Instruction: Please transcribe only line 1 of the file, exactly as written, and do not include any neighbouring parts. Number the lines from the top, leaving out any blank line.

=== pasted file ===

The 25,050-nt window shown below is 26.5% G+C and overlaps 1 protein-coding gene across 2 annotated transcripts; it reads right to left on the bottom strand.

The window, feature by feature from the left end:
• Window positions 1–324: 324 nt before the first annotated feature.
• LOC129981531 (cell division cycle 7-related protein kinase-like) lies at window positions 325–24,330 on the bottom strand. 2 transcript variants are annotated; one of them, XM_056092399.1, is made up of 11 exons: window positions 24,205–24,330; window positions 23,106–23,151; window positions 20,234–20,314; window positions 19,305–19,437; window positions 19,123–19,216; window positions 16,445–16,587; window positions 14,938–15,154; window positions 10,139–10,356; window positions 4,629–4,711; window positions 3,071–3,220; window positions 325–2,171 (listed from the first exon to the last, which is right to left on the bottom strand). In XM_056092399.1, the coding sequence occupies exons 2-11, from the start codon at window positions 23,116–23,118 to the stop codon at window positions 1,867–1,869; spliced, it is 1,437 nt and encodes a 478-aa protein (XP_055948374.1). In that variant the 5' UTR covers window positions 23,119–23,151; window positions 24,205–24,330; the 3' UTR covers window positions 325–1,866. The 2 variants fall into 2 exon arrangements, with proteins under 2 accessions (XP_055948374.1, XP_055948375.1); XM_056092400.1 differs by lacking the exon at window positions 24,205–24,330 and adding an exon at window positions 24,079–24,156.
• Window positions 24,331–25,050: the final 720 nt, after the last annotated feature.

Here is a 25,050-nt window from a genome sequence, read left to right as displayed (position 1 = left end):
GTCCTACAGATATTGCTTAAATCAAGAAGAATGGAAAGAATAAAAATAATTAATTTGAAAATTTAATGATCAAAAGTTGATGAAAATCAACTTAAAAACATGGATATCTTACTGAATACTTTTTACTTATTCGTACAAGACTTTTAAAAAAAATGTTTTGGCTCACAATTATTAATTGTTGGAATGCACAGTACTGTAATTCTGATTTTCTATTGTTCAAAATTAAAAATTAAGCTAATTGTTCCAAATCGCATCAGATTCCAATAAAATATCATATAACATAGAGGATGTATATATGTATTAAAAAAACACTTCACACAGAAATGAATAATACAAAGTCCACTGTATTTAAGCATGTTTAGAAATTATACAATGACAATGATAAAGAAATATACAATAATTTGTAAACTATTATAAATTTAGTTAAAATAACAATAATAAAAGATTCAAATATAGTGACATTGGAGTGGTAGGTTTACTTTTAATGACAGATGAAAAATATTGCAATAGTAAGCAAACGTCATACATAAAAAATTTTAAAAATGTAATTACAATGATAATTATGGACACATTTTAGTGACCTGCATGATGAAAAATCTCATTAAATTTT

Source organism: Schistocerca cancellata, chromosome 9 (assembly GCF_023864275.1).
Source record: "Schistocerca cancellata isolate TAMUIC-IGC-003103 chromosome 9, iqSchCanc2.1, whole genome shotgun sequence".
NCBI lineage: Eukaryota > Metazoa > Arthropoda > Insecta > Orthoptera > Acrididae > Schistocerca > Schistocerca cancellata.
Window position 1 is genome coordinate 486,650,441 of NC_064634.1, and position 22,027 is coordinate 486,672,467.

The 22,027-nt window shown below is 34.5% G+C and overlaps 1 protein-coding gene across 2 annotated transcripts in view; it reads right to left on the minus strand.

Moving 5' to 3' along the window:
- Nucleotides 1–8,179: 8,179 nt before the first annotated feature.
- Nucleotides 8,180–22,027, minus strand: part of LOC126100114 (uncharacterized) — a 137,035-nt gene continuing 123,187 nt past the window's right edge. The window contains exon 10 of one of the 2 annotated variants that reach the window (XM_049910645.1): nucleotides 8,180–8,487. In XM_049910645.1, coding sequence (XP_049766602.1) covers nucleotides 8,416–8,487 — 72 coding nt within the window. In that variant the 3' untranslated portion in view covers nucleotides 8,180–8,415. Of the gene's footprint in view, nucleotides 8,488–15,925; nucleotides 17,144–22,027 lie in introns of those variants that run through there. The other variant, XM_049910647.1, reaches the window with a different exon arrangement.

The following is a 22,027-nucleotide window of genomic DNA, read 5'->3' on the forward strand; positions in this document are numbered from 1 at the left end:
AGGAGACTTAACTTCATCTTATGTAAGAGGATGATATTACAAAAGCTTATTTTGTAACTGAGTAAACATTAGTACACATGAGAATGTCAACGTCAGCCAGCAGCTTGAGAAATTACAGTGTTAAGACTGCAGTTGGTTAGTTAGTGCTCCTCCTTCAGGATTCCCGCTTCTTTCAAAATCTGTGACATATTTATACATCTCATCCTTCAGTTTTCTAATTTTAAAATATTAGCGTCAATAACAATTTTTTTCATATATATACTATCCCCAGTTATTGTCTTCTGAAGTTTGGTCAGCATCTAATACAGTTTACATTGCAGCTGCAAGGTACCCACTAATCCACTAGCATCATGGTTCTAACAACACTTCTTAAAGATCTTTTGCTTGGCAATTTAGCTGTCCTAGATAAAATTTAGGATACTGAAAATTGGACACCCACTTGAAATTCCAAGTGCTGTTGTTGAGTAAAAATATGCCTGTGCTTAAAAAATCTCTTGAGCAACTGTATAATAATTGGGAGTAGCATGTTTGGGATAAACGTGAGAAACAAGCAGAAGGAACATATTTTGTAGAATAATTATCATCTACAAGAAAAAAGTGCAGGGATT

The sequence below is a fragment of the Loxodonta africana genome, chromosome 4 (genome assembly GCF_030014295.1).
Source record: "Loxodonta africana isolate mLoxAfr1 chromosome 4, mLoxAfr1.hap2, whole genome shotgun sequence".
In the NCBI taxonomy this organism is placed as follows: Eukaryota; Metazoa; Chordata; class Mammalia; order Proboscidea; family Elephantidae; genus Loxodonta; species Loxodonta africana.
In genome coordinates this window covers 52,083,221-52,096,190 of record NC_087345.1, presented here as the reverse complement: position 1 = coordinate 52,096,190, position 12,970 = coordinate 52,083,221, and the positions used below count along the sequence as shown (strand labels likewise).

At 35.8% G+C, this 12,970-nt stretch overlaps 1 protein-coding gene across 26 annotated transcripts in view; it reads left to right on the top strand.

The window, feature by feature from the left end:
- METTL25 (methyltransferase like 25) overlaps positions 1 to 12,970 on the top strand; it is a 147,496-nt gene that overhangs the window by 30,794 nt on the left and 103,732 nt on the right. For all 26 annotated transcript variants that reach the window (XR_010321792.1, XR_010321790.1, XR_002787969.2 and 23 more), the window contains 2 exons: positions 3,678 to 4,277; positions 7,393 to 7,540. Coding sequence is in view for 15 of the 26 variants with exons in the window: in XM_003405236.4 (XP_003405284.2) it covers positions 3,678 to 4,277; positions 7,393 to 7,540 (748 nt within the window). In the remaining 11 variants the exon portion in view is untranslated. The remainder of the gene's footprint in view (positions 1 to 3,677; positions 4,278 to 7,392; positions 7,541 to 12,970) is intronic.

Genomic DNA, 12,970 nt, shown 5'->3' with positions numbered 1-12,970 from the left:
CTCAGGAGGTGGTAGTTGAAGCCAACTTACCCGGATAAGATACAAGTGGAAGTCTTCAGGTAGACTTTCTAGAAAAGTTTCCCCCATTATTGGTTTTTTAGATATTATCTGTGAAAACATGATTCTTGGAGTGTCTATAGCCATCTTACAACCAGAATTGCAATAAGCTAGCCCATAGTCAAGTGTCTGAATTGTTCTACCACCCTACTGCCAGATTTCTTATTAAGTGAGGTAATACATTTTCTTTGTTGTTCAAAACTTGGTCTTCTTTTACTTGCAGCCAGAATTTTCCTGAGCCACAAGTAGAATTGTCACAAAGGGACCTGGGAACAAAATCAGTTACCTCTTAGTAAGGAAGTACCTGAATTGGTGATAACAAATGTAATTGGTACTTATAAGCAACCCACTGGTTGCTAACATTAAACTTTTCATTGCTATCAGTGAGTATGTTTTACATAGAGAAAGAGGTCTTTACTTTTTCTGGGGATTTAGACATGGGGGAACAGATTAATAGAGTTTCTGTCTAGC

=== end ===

The 25,050-nt window shown below is 26.5% G+C and overlaps 1 protein-coding gene across 2 annotated transcripts; it reads right to left on the bottom strand.